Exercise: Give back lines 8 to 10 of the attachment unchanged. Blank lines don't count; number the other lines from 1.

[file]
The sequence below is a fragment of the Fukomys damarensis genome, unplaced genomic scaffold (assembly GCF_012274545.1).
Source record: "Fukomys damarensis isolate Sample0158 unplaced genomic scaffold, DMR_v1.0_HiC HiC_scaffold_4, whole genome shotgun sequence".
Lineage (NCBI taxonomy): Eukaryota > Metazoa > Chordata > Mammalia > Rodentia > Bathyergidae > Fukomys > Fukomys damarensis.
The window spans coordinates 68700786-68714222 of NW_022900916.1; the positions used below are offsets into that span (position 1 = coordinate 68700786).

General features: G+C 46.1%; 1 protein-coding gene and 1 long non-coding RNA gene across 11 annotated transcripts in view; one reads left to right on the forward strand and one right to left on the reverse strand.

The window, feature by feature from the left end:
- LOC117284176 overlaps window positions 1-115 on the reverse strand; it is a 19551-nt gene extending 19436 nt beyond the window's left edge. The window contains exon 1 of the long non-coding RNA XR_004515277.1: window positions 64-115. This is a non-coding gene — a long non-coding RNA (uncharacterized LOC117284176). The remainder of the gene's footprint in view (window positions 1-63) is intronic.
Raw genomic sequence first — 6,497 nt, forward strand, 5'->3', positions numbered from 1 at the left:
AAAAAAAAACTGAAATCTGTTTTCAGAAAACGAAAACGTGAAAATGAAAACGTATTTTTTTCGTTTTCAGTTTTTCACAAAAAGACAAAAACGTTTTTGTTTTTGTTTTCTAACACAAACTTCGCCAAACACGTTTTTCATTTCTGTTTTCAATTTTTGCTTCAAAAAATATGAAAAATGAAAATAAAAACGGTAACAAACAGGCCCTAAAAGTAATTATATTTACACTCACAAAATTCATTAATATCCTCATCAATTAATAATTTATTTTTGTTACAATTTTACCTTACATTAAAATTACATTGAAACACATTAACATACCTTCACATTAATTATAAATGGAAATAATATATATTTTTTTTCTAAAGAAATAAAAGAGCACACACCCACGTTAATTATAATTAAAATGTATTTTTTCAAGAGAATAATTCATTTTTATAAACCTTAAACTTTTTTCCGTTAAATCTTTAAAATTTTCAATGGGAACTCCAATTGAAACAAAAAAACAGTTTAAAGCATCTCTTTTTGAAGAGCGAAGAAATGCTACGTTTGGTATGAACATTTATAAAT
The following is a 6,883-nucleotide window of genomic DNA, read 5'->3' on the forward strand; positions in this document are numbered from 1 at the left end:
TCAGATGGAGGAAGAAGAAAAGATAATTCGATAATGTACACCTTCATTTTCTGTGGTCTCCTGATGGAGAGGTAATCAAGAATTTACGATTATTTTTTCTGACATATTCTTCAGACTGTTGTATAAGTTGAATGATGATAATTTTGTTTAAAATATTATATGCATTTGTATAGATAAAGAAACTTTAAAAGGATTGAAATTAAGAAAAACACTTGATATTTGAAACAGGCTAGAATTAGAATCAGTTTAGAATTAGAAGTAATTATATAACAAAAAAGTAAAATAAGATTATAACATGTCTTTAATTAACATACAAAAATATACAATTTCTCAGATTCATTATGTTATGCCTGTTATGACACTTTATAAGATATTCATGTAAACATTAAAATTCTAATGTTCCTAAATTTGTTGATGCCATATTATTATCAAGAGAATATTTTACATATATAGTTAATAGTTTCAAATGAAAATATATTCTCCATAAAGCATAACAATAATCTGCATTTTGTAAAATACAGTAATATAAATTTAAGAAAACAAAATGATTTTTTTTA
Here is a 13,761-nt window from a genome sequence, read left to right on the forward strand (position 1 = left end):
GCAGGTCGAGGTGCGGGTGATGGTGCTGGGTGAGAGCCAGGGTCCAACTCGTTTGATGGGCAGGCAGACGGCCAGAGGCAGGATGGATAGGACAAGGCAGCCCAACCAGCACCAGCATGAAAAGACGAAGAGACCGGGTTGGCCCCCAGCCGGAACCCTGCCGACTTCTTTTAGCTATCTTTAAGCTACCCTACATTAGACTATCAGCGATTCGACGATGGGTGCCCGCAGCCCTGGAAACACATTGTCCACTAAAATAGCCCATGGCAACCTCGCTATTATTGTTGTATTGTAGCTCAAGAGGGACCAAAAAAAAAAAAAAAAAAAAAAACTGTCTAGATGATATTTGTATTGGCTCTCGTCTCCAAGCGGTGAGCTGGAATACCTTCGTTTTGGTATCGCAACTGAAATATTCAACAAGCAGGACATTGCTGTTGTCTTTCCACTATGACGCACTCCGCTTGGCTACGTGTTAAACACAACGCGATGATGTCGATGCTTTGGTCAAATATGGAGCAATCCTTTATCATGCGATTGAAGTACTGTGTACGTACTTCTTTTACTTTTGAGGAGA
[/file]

Raw genomic sequence first — 6,497 nt, forward strand, 5'->3', positions numbered from 1 at the left:
AAAAAAAAACTGAAATCTGTTTTCAGAAAACGAAAACGTGAAAATGAAAACGTATTTTTTTCGTTTTCAGTTTTTCACAAAAAGACAAAAACGTTTTTGTTTTTGTTTTCTAACACAAACTTCGCCAAACACGTTTTTCATTTCTGTTTTCAATTTTTGCTTCAAAAAATATGAAAAATGAAAATAAAAACGGTAACAAACAGGCCCTAAAAGTAATTATATTTACACTCACAAAATTCATTAATATCCTCATCAATTAATAATTTATTTTTGTTACAATTTTACCTTACATTAAAATTACATTGAAACACATTAACATACCTTCACATTAATTATAAATGGAAATAATATATATTTTTTTTCTAAAGAAATAAAAGAGCACACACCCACGTTAATTATAATTAAAATGTATTTTTTCAAGAGAATAATTCATTTTTATAAACCTTAAACTTTTTTCCGTTAAATCTTTAAAATTTTCAATGGGAACTCCAATTGAAACAAAAAAACAGTTTAAAGCATCTCTTTTTGAAGAGCGAAGAAATGCTACGTTTGGTATGAACATTTATAAAT
The following is a 6,883-nucleotide window of genomic DNA, read 5'->3' on the forward strand; positions in this document are numbered from 1 at the left end: